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Tucson Weekly À Bien-Tôt

The Amor-Belhôm Duo has plans to tour Europe this summer.

By Lisa Weeks

JUNE 1, 1998:  THE AMOR-BELHÔM Duo claim they came to Tucson for the space, the inspiration and the freedom of the desert. Since their arrival last November, they've lived in Tucson for stretches of a few months at a time, working on their music with determined purpose. Their Tucson debut was, appropriately enough, on New Year's Eve at the Airport Lounge, opening a bill headlined by Al Perry. The Duo have since slipped neatly into the local music scene, expanding and enriching the dimensions of Tucson's musical landscape with their unique sound and vital performances.

The Amor-Belhôm Duo--Naïm Amor with guitars, noise, vocals and toys, and Thomas Belhôm, percussionist in extremis and backing vocalist--began as a side project, a creative collaboration specially conceived for a trip to Tucson with documentary filmmaker and lyricist Marianne Dissard. The project provided Amor and Belhôm the opportunity to explore their musical interests beyond the confines of Generation Chaos, the group to which they both belonged in France.

Amor and Belhôm played together for over four years in the theatrical, dance and musical ensemble, which included five musicians and five theatre/dance performers all choreographed under the guidance of two directors--one theatrical and one musical. Generation Chaos was a largely state-funded project with underpinnings derivative of the French socio-political school of thought birthed in the late '60s called the Situationalists. Their participation demanded their submission to the artistic vision of the directors, as well as the surrender of their lives to the band.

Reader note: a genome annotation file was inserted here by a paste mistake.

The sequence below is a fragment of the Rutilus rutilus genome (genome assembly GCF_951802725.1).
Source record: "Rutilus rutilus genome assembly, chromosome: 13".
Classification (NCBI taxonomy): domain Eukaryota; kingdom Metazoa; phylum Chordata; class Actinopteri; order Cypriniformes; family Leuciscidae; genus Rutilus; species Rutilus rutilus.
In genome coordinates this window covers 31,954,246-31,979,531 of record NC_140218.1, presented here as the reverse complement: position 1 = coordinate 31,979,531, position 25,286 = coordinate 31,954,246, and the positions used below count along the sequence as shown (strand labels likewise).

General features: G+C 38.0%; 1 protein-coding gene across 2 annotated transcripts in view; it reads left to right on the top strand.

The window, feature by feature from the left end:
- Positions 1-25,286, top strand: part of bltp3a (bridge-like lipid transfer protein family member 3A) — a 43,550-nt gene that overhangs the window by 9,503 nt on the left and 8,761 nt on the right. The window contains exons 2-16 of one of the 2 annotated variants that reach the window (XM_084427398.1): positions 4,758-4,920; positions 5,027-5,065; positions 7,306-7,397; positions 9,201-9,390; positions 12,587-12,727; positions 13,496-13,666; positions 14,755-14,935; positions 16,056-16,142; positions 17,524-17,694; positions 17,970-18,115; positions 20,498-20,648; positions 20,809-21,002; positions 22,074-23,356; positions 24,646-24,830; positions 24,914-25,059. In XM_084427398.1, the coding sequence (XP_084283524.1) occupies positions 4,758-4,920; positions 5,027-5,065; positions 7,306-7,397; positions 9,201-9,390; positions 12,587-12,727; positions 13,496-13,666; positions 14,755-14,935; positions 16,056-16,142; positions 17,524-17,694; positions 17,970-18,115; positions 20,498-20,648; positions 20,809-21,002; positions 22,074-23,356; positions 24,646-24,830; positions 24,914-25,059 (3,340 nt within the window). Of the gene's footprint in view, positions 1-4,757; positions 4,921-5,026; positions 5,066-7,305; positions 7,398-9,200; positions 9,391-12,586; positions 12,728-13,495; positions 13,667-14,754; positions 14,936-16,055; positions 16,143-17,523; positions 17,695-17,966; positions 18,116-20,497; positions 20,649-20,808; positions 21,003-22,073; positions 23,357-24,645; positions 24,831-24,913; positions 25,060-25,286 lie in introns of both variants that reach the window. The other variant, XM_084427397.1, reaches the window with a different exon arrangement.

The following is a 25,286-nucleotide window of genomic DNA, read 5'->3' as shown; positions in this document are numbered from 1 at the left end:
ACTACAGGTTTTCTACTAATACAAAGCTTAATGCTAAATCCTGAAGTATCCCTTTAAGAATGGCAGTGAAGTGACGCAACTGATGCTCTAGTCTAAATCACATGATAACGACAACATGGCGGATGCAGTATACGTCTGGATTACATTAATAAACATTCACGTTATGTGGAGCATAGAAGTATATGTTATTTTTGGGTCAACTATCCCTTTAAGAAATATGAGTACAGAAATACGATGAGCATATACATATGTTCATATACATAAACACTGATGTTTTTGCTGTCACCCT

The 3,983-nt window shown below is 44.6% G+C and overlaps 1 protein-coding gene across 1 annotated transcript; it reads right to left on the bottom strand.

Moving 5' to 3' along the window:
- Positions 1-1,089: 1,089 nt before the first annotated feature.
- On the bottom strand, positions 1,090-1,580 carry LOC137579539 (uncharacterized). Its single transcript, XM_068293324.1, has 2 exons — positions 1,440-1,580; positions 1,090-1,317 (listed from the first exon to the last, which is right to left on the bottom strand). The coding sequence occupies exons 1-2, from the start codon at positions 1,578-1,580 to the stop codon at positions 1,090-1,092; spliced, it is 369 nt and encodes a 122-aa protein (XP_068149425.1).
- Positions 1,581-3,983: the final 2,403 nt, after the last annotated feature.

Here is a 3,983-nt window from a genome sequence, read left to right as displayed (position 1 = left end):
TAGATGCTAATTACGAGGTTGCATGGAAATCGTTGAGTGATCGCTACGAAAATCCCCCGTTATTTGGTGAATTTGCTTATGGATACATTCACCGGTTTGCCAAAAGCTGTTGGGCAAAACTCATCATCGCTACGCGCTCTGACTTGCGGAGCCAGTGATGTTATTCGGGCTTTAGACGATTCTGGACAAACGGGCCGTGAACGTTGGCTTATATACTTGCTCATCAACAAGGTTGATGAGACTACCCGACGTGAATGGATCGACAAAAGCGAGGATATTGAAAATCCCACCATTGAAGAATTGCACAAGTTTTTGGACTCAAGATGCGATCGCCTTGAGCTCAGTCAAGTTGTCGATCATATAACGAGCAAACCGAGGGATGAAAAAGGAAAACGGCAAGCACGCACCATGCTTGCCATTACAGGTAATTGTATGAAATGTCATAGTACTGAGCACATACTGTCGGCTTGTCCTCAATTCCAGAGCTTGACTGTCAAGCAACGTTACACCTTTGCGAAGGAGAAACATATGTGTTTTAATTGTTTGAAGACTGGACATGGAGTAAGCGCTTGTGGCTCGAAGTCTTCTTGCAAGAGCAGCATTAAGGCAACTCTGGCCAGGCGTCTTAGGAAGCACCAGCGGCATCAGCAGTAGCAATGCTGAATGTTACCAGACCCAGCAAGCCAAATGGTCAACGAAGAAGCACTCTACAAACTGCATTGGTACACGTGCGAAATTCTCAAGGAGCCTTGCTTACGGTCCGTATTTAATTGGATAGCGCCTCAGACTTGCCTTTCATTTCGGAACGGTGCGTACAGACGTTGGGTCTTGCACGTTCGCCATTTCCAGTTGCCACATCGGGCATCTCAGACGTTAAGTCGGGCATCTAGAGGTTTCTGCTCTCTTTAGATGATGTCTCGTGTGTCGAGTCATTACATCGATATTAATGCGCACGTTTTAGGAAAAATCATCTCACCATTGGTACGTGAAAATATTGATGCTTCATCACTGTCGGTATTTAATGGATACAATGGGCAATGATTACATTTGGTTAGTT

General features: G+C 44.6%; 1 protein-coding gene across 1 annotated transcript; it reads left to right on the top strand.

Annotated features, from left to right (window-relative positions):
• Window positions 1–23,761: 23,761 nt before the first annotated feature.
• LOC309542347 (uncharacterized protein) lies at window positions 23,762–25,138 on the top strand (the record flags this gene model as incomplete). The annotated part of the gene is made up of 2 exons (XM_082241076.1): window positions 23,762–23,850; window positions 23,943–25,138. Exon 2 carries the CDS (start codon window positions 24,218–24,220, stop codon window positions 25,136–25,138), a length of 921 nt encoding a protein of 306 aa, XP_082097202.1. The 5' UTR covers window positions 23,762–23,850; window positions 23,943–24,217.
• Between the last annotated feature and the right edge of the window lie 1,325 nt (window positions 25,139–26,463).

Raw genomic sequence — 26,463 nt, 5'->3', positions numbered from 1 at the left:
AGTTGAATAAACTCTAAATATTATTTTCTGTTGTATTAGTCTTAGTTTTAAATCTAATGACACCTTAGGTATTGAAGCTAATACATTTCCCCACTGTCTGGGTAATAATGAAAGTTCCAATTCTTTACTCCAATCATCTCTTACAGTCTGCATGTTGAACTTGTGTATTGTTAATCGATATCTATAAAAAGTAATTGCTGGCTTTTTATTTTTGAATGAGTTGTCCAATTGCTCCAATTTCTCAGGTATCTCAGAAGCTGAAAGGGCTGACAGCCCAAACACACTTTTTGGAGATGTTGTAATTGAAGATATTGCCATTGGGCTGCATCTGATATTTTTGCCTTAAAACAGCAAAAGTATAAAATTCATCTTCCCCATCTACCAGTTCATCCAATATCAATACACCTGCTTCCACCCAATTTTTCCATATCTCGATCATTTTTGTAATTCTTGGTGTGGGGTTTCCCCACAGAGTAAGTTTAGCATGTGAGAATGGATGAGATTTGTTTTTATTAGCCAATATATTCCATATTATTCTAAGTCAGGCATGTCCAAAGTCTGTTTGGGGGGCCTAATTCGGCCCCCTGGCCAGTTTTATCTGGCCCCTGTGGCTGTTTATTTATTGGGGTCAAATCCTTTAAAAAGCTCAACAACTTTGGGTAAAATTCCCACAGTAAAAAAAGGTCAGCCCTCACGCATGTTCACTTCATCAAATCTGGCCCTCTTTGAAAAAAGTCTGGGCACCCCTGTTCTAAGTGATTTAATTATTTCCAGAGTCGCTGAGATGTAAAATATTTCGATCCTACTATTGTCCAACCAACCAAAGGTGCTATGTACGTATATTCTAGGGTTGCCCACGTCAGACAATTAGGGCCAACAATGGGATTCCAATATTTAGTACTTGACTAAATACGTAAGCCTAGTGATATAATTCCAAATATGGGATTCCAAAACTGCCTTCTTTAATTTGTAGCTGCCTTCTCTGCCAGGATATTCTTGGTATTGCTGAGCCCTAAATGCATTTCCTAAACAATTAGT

As Amor and Belhôm related in a recent interview, Generation Chaos' performances focused primarily the establishment and exploration of mood expressed in a theatrical and musical context. This is the primary aspect of their tenure with Generation Chaos that carries over into their partnership as The Amor-Belhôm Duo.

"When we quit this band (Generation Chaos), we wanted to do our own thing--to join the older background we had with rock and pop music." The Duo utilizes the drama of theatrical inspiration in combination with their broad musical backgrounds, various influences and abundant musical abilities to create original, exploratory music.

Their early jazz leanings are plainly apparent in the Duo's approach to improvisation--their songs are built up around a rhythmic armature overlaid with revisited signature melodies. The initial rhythms and melodies provide the point of departure and reference for each player to explore the musical terrain within them and between them. Amor and Belhôm create soundscapes without concern for note-for-note perfection; their primary concern is conveying a narrative of emotion through a mix of formal and informal musical elements.